|Type||Fortified Buddhist temple|
|Built by||Ikkō sect|
|Battles/wars||Siege of Yamashina (1532)|
|Rennyo (founder), Shonyo (last abbot)|
Yamashina Mido, also known as Yamashina Hongan-ji (山科本願寺), was a Buddhist temple in Kyoto which was used as a fortress by the Ikkō-ikki, an organization of warrior monks and lay zealots who opposed samurai rule.
The temple was founded by Rennyo, abbot of the Jōdo Shinshū sect whose preachings spurred the creation of the Ikkō-ikki. Following the 1465 destruction of the chief Jōdo Shinshū temple, the Hongan-ji in Kyoto, Rennyo spent roughly a decade in the provinces.
He returned to Kyoto in 1478; the construction of the Yamashina Mido was completed in 1483, becoming the center of the Jōdo Shinshū sect. Rennyo remained there for over a decade, leaving in 1496 and traveling to the area now known as Osaka, where he would found the Ishiyama Hongan-ji.
Over the next several decades, the Yamashina Mido remained the central headquarters of the sect, even as the Ishiyama Hongan-ji and the city of Osaka grew in size and prominence. In the 1530s, the Ikkō-ikki began to undertake attacks on major religious centers in the cities as other bands of Ikkō mobs had done against samurai rulers in the provinces. The mobs attacked the Nichiren Kenpon-ji in Sakai, the Kōfuku-ji and Kasuga shrines in Nara, among other sites, and incurred the ire of both clergy and lay adherents to Nichiren and other sects.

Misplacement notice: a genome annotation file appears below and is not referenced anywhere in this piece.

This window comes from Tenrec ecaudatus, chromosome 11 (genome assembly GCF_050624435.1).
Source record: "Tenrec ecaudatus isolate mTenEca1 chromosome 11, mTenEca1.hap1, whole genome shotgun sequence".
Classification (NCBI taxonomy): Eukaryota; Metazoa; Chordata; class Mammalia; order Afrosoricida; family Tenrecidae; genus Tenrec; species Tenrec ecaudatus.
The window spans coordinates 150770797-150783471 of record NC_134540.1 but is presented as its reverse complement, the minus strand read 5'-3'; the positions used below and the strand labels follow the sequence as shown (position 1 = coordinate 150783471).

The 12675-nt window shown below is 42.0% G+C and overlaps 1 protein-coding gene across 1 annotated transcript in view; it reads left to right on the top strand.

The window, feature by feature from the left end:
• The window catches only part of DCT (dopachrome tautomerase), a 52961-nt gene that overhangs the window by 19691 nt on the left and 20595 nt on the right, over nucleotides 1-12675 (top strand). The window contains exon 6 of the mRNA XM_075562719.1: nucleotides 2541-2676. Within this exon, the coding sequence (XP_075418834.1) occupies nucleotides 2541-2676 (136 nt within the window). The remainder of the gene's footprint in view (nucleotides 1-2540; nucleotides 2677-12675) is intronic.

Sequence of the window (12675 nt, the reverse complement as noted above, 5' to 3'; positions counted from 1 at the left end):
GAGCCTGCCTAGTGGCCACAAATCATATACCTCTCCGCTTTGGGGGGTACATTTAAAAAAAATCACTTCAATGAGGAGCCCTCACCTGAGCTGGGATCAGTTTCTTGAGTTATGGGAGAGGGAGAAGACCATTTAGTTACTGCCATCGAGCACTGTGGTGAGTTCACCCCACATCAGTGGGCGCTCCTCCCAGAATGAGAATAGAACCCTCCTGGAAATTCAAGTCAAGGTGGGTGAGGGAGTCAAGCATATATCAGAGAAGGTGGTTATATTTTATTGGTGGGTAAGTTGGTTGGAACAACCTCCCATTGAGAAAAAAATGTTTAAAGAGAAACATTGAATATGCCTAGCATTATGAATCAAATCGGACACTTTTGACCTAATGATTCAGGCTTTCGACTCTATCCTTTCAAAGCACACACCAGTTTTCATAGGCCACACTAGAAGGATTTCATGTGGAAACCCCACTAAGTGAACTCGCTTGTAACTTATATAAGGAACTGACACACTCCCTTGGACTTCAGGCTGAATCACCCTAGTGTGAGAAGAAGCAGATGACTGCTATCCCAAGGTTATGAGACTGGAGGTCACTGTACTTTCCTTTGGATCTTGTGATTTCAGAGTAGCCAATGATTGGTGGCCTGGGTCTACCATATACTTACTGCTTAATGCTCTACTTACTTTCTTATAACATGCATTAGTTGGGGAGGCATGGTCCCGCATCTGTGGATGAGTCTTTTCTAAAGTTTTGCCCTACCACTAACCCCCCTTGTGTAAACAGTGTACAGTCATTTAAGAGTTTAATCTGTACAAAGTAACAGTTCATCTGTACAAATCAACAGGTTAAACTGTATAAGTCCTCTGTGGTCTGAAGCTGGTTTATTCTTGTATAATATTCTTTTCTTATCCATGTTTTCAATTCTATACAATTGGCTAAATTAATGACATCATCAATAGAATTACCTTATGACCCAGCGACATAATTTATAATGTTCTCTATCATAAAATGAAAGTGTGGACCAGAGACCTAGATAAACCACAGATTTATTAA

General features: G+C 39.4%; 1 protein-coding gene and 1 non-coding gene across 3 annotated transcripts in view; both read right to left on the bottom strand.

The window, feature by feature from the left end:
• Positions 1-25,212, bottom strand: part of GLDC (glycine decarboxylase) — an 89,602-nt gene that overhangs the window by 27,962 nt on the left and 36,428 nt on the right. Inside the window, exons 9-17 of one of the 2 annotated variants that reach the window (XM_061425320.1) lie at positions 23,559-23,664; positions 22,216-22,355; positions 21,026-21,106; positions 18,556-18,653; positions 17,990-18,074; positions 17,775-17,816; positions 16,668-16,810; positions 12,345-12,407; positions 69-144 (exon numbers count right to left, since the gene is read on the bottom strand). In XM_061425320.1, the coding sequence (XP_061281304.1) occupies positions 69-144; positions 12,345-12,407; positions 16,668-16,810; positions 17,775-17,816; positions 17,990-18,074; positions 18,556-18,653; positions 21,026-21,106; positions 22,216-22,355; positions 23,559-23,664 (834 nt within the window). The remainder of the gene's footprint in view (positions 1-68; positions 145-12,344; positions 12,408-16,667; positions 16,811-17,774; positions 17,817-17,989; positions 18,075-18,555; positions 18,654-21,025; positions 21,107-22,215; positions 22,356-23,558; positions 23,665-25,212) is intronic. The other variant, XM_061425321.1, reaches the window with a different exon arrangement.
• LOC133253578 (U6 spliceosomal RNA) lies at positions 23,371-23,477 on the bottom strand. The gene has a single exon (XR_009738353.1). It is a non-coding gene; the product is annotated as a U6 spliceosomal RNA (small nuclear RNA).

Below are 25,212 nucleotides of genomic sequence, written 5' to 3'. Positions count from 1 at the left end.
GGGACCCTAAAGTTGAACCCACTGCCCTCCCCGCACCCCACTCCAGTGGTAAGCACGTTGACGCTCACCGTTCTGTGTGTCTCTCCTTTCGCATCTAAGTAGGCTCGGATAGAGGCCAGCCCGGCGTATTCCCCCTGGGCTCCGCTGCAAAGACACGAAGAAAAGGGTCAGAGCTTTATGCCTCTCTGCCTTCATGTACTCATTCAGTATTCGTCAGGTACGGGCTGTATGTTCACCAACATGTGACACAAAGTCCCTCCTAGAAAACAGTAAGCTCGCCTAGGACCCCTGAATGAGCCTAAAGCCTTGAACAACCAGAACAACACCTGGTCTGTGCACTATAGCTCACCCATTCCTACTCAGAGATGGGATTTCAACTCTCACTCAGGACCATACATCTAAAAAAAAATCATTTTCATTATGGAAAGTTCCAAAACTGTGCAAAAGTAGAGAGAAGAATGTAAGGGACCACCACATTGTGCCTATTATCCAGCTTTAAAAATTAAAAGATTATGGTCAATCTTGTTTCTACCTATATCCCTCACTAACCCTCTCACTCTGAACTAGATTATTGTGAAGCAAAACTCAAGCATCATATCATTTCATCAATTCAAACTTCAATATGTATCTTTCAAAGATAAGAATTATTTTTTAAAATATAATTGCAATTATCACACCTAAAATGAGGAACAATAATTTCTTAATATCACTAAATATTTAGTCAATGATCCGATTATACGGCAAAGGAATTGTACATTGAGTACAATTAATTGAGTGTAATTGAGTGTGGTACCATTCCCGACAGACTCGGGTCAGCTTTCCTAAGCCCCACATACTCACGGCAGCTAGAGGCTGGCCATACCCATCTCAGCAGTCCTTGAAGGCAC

Kyoto, meanwhile, had been in the process, for decades, of being rebuilt following the extensive destruction of the city in the Ōnin War of 1467-1477. The rising urban merchant class consisted largely of adherents to the Nichiren sect of Buddhism, and tensions soon led to attacks on the Ikkō-ikki in the city. In 1532, Hosokawa Harumoto and Rokkaku Sadayori led a combination of samurai and townspeople in attacking and destroying the Yamashina Mido.
Shonyo, abbot of Yamashina, fled along with many of his followers, taking refuge in the Ishiyama Honganji. He successfully resisted another attack by Hosokawa there, and the Ishiyama Honganji remained the headquarters of the sect for almost fifty years.
- Turnbull, Stephen (2005). 'Japanese Fortified Temples and Monasteries AD 710-1602.' Oxford: Osprey Publishing. pp9–10.